With all of the fuss and bother involved in swapping jumpers and rebooting, I had forgotten that one of the first things that I accomplished by following the Gertduino setup instructions (both the instructions in the Gertduino manual and on the Friends of the Unicorn site) was to install the Arduino IDE. The key to doing that is following the link to a more complete set of instructions at https://projects.drogon.net/raspberry-pi/gertboard/arduino-ide-installation-isp/
There is another page of helpful tips on actually using the Arduino IDE once it has been installed (it's written for the Gertboard, but using the Gertduino should be similar) at https://projects.drogon.net/raspberry-pi/gertboard/using-the-arduino-ide/
I'm pretty sure that I followed those instructions to the letter, yet I'm not quite sure where to find the IDE. But upon issuing the startx command to bring up the Pi's desktop and mousing over the menu icon at the lower left of the screen, I noticed that a new "Electronics" category had been added to the menu, and the lone menu choice in that category is "Arduino IDE". Sure enough, clicking on that menu (and waiting like forever) brings up a familiar green IDE window.
By default, the bottom right corner of the IDE says Arduino Uno on COM1. Neither the Uno part nor the COM1 part of the default setting is correct, but that should be easy enough to change.
On the menu, I select: Tools -> Board -> Gertuino with ATmega328 (GPIO)
Yes, the menu actually says "Gertuino" instead of "Gertduino", but I can't complain too much, because after all it's free, and I understand what it's trying to say even if it hasn't quite gotten it right.
So now the bottom right corner of the IDE says Gertuino with ATmega328 (GPIO) on COM1. That's progress, although the COM1 part is still wrong. But when in doubt, continue following the instructions.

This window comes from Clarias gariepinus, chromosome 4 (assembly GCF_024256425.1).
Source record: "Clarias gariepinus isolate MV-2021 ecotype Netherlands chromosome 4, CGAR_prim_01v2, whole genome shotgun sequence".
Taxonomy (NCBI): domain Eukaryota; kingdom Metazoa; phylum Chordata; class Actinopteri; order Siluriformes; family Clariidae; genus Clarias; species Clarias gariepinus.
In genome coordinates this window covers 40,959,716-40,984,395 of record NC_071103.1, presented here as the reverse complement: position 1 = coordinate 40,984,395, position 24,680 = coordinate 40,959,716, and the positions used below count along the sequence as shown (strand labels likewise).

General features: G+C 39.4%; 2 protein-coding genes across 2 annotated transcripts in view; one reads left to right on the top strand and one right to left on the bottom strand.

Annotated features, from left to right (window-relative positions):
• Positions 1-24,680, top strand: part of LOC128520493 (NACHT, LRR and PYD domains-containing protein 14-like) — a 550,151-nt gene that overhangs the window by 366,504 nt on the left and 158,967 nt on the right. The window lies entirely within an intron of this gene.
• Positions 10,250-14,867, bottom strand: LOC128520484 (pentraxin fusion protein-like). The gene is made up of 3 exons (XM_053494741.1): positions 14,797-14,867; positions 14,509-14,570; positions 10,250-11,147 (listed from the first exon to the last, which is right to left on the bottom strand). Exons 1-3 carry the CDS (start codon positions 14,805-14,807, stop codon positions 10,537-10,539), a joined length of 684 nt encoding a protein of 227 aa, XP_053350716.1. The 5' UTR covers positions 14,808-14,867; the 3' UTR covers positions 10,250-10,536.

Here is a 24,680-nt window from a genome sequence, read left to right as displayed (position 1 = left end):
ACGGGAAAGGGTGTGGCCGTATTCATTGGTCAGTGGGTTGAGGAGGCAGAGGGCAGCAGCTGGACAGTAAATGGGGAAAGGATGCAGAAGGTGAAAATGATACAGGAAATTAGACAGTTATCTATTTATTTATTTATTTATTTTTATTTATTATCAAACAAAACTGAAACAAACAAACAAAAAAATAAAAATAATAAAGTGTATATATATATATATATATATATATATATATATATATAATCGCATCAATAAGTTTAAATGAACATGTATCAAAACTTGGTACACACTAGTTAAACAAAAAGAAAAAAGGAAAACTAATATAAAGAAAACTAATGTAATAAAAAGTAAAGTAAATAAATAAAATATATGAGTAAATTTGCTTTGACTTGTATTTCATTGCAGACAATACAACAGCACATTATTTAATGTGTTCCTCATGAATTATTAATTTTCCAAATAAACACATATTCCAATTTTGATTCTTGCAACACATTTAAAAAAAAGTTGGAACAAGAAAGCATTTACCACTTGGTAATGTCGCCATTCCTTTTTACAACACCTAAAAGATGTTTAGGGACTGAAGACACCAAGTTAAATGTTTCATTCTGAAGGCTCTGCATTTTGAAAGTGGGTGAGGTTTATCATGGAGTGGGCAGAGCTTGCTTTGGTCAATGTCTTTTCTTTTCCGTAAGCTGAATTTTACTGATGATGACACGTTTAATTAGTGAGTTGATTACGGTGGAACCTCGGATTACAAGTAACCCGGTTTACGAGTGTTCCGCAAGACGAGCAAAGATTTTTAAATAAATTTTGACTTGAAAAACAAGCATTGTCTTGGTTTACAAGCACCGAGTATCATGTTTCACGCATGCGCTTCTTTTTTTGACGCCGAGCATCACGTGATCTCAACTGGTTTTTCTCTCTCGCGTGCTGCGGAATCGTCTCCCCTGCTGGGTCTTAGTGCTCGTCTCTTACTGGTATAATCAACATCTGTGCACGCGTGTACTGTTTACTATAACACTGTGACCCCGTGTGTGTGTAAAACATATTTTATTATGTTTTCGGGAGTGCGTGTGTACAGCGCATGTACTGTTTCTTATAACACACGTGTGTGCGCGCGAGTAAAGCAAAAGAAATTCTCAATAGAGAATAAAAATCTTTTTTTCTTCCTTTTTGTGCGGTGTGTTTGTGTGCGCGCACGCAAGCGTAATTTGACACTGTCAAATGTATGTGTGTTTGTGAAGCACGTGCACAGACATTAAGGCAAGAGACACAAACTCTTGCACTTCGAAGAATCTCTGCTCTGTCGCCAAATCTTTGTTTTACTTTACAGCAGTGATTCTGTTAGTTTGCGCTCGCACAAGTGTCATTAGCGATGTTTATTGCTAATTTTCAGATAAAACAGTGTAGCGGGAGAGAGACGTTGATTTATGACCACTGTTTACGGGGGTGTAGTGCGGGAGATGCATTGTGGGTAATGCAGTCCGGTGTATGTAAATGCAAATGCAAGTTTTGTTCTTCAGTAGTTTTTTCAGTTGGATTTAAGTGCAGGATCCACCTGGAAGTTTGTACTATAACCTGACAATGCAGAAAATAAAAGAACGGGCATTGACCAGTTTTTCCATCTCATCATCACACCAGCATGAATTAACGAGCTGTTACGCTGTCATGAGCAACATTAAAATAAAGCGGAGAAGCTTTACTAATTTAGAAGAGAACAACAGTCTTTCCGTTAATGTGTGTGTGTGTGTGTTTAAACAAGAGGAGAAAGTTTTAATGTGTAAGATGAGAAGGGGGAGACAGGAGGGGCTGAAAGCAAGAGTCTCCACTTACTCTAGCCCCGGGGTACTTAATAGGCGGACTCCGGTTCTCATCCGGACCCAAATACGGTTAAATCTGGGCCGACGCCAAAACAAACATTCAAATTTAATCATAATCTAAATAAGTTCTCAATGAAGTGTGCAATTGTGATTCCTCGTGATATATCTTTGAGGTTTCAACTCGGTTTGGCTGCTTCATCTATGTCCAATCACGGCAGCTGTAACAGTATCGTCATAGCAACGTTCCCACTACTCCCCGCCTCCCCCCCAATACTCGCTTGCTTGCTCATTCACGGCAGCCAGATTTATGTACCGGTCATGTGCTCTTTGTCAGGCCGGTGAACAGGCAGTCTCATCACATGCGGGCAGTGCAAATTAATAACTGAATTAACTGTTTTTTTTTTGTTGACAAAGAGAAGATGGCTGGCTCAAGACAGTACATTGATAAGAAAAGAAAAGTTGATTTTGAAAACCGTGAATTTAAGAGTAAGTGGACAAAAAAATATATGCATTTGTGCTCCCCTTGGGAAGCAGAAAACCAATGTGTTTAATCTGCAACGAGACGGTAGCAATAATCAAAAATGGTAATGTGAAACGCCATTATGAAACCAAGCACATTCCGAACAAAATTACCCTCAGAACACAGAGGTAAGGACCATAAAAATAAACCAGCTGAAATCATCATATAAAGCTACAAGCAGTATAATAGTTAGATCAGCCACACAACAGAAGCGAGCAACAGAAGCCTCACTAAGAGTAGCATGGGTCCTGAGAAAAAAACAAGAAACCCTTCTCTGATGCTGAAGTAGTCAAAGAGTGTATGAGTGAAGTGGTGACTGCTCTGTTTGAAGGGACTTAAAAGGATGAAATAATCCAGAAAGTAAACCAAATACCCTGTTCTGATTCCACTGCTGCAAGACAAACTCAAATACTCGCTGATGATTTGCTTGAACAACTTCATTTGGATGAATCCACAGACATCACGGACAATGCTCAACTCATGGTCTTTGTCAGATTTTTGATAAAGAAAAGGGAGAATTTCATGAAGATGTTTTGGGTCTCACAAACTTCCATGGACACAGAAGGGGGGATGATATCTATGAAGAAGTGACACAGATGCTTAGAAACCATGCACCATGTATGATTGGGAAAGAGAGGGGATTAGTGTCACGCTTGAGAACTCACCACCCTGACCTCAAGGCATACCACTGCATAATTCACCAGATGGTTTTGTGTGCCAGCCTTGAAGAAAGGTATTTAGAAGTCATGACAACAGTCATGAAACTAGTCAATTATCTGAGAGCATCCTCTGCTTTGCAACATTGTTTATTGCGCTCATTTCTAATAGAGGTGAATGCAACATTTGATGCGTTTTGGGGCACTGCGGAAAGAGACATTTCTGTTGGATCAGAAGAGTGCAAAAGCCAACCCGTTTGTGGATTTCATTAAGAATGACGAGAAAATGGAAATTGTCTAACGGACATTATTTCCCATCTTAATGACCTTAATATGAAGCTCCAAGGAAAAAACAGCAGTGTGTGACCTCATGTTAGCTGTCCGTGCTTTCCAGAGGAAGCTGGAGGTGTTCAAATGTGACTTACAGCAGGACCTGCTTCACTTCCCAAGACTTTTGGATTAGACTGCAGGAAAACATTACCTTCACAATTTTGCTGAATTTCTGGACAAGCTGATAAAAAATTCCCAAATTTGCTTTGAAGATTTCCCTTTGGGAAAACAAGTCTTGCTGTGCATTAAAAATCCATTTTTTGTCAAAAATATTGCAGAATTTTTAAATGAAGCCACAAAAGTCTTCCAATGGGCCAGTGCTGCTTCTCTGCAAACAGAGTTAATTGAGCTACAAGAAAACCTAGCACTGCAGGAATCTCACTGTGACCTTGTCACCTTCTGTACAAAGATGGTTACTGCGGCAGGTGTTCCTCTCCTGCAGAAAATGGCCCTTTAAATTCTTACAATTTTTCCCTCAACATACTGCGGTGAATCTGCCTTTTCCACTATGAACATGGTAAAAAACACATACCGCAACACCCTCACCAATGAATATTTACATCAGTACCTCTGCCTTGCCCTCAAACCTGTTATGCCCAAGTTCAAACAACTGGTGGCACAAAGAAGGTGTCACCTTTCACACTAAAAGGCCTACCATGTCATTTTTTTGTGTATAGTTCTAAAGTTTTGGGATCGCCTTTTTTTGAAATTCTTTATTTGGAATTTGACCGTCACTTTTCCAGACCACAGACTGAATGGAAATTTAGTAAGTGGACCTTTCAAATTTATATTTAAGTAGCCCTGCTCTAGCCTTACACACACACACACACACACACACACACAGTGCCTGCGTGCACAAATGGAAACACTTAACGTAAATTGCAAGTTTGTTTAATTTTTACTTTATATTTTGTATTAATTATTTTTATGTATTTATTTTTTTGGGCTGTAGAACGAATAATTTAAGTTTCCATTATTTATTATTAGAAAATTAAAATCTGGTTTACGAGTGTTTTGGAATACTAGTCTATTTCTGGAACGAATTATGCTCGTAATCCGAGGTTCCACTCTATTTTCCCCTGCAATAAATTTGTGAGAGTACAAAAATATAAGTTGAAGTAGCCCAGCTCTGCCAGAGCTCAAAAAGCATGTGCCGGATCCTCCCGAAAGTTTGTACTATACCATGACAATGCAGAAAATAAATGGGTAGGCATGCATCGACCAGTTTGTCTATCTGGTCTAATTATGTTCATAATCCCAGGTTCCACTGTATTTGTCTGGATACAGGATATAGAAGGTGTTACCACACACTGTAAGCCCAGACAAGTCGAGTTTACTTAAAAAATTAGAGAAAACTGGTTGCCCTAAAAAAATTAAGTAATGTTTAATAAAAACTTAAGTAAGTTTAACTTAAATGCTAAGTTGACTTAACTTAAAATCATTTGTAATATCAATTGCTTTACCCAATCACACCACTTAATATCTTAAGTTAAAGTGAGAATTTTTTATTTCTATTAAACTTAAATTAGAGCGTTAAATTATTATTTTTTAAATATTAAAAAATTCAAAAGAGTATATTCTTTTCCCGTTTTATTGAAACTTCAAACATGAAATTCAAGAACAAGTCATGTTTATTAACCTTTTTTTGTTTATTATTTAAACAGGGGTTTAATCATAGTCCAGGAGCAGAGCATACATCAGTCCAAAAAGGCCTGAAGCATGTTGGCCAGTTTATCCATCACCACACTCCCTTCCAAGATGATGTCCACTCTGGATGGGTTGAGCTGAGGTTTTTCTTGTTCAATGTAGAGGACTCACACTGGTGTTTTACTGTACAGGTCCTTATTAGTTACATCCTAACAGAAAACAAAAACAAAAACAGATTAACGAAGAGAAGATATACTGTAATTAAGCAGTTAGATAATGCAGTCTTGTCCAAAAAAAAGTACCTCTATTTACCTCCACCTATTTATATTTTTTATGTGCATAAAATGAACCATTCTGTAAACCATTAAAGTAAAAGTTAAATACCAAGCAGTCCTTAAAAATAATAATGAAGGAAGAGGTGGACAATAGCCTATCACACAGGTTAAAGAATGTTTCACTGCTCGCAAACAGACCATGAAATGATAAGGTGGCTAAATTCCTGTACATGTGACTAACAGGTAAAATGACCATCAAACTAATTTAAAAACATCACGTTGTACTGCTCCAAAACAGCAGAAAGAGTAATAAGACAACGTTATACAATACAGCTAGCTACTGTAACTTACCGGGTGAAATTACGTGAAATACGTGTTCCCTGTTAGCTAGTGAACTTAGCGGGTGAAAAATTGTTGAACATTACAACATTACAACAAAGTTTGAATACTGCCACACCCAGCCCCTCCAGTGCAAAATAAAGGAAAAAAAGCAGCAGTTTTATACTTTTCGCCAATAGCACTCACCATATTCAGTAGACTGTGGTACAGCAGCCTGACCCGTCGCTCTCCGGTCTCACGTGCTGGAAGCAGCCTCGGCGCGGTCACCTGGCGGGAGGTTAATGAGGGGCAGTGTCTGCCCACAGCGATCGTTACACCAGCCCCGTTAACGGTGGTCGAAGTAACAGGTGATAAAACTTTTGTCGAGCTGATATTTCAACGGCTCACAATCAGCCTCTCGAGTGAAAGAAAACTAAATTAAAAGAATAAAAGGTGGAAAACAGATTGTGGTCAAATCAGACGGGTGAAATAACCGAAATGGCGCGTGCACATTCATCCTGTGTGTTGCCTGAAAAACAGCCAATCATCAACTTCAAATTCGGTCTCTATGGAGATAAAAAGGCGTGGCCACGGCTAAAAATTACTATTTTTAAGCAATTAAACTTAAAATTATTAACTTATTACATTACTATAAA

Back to the menu. I select: Tools -> Programmer -> Raspberry Pi GPIO
The status message at the bottom of the IDE still says "COM1", but when I go back to the tools/programmer menu I see that "Raspberry Pi GPIO" is selected, so I'm willing to give it the benefit of the doubt.
The "Hello World" of the Arduino world is the venerable Blink example program (this is a different 'Blink' than the sequential LED blinker that I previously loaded into the Gertduino on the command line via the .hex file). If it works, then I should be good to go.
You know the routine: File -> Examples -> 01.Basics -> Blink
The source code loads into a new IDE window as expected. Let me see if I can compile it.
It's slow, but it works. Now to upload the program to the Gertduino. Instead of clicking on the Upload button I'm going to use: File -> Upload Using Programmer
The IDE appears to go through another compile (just as when using the normal Upload button), and this time the compile step runs pretty quickly. And, although it's missing the Uno's usual feedback of blinking Rx and Tx LEDs as the program is uploaded, LED D5 is now blinking on and off. In fact, much to my relief, it's turning on for a second and then off for a second. Up to this point I was still not sure whether my ATmega328P was running at 1 MHz or at 16 MHz, but my guess is that since the delay() call in the Blink program is working properly, the clock speed must be right. Is there any other way to confirm that? I'll have to give it some thought.
But at the moment there's something else that needs some attention. Prior to uploading the Blink example program the Gertduino was happily running the other Blink LED sequencer, and while I now have one of the LEDs (D5) blinking on and off instead of each LED blinking on and off in sequence, one of the other LEDs is stuck 'on' (D9). My guess is that D9 happened to be the last one that was set on by the earlier Blink program at the time when the new Blink was uploaded and launched. That behavior is certainly unexpected. When I first installed the Gertduino board onto the Pi, all of the LEDs were lit up (also unexpectedly). Now, other than the LED that my program is blinking and the one that is stuck on, the rest of the LEDs are off.
I would have expected that the ATmega328P would be automatically reset after uploading the code from the IDE, just as is done with the normal Arduino bootloader, which should have reset all of the microcontroller's output ports to their default, high-impedance state.
I'm going to press the Gertduino's reset button to see what happens. Hmmm. No change in the behavior of the LEDs. It's times like these when a Gertduino schematic would come in handy, but alas it's still among the missing.
But, as they say, Google is your friend. A quick search leads me to a version of the Gertduino manual that actually contains the previously AWOL schematic in Appendix A:
Now, that's what I call progress.